Management of iatrogenic errors by non-surgical and surgical retreatment
This presentation will systematically discuss treatment of iatrogenic perforations, removal of instrument fragments and other foreign objects from the root canal system. It will review both non-surgical as well as surgical treatment option using an evidence-based approach for decision-making in regard to materials and outcomes. In addition, it will be discussed how to successfully prevent instrument separations, or other iatrogenic errors that may occur throughout the instrumentation of complex root canal systems.
This lecture will provide the participant with key information to treatment plan and manage the most common iatrogenic errors.
- Discuss current materials and techniques for perforation repair.
- Review reasons for instrument separation, prevention and removal techniques.
- Evaluate differences in outcome and management strategies for non-surgical versus surgical retreatment.
Dr. Setzer graduated from the Dental School of the Friedrich- Alexander-University Erlangen-Nuremberg, Germany, in 1995, where he also received his doctoral degree in 1998. He pursued his endodontic specialty training at the University of Pennsylvania after working for nine years in a multi-specialist private practice as associate and partner. Dr. Setzer graduated from the endodontic program of the University of Pennsylvania in 2006, receiving the Louis I Grossman Postdoctoral Student Award in Endodontics. He earned a Master of Science in Oral Biology and a DMD degree in 2008 and 2010, respectively, and is a Diplomate of the American Board of Endodontics. Dr. Setzer serves as the Clinic Director and Pre-Doctoral Program Director at the Department of Endodontics of the University of Pennsylvania. He lectures nationally and internationally, and has authored over 80 peer-reviewed articles, abstracts and book chapters. He serves as the Associate/Section Editor for Quintessence International and Current Oral Health Reports and, amongst other journals, on the scientific advisory board of Journal of Endodontics, International Endodontic Journal and Journal of the American Dental Association.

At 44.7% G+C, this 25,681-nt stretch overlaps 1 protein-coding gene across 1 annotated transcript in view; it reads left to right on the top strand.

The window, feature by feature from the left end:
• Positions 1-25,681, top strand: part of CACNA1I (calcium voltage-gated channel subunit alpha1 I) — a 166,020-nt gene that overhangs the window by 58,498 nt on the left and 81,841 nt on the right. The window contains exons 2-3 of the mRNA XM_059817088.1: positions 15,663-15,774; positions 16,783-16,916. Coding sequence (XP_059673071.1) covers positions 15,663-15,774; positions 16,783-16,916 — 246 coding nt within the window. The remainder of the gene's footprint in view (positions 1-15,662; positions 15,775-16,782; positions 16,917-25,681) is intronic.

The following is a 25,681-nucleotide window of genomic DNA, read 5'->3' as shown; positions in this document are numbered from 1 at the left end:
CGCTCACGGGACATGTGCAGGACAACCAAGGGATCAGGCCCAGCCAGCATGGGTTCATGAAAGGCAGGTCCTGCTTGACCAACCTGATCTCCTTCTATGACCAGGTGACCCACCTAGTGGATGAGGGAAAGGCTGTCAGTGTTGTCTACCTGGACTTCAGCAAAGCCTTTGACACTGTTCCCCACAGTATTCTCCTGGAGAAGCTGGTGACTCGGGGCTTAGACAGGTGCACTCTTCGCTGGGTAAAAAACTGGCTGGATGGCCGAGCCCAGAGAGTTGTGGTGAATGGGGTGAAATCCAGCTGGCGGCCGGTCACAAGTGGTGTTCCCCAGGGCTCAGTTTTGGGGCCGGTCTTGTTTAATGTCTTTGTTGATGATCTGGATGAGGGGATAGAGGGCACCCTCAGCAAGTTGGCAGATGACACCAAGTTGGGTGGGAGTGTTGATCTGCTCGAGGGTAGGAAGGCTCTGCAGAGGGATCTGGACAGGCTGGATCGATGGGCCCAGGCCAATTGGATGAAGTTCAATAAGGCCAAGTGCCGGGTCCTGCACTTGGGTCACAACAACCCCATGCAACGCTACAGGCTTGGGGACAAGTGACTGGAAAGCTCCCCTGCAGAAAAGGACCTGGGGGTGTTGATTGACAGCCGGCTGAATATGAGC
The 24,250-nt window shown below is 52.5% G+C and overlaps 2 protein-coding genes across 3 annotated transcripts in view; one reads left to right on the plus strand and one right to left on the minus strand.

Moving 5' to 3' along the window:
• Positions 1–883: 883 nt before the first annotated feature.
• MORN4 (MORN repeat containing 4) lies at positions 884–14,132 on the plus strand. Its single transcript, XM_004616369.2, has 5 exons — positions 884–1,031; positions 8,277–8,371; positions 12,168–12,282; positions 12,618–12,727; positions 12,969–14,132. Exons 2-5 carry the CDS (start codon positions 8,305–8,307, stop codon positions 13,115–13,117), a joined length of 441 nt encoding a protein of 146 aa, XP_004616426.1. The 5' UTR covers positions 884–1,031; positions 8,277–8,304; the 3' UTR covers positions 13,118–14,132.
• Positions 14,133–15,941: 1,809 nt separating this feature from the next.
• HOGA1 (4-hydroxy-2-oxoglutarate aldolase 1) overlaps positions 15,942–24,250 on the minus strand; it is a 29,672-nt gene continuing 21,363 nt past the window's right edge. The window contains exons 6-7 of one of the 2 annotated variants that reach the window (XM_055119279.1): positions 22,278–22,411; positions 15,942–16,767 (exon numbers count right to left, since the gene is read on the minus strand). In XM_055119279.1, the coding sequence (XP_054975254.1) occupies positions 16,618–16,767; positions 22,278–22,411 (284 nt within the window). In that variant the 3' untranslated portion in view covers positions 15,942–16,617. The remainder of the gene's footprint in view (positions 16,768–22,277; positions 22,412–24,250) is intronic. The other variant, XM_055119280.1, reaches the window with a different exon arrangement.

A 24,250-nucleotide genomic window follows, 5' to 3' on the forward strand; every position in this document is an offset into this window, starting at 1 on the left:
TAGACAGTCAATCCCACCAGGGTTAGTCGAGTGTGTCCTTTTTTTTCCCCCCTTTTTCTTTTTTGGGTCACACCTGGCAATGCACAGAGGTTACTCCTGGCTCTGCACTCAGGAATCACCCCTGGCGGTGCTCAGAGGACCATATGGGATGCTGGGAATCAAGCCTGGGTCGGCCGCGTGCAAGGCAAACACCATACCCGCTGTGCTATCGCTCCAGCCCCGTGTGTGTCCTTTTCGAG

Non-surgical retreatment of teeth with persisting apical periodontitis following apicoectomy
Root resection frequently is performed in cases of failed non-surgical endodontic therapy. The mean success rates from published studies for endodontic surgery are as high as 58.9% without and 79.6% with pre-surgical retreatment of the root canal filling. Systematic reviews reported a success rate for apical surgery of 77.8% 2-4 years postoperatively and of 71.8% after 4-6 years. Using microsurgical techniques even up to 94%have been reported. These data indicates that in a number of cases of failure of apical surgery further treatment is necessary.
The problems encountered with non-surgical retreatment include proper analysis of the reason for the persistence of the apical pathology, case selection, determination and measurement of endodontic working length, removal of retrograde fillings, disinfection and re-obturation. Few clinical studies and a limited number of published case reports indicate that the success rate of non-surgical orthograde retreatment of previously apicected teeth with persisting apical periodontitis will be between 60 and 70%, making this type of treatment a treatment option in selected cases.
Based on the current literature and on clinical cases non-surgical orthograde retreatment will be presented as a possible treatment option with limited success rates.
- to describe a strategy for non-surgical orthograde retreatment of previously apicected teeth with persisting apical periodontitis;
- to review the literature concerning case selection, techniques, problems and prognosis associated with such cases;
- and to present different clinical cases.
Chief-Editor of the German journal „Endodontie“,
Associate Editor of the „International Endodontic Journal“
Member of the European Society of Endodontology (ESE) and the American Association of Endodontists (AAE)
Author of “Problems in Endodontics: Prevention, Identification, Management”
Session chair: Mario Castro
Retrograde root canal treatment
Orthograde endodontic treatment of necrotic teeth with apical periodontitis may be complicated by limited access to the root canals due to restorations and root canal calcifications. To achieve entrance for root canal treatment in such cases the access preparation may jeopardize retention of the crown and cause prosthodontic failure. Leaving the crown intact and perform retrograde root canal treatment might be an alternative approach. The potential to promote healing with retrograde endodontic treatment and the technical feasibility to clean, shape and fill the canal has been evaluated in a prospective study.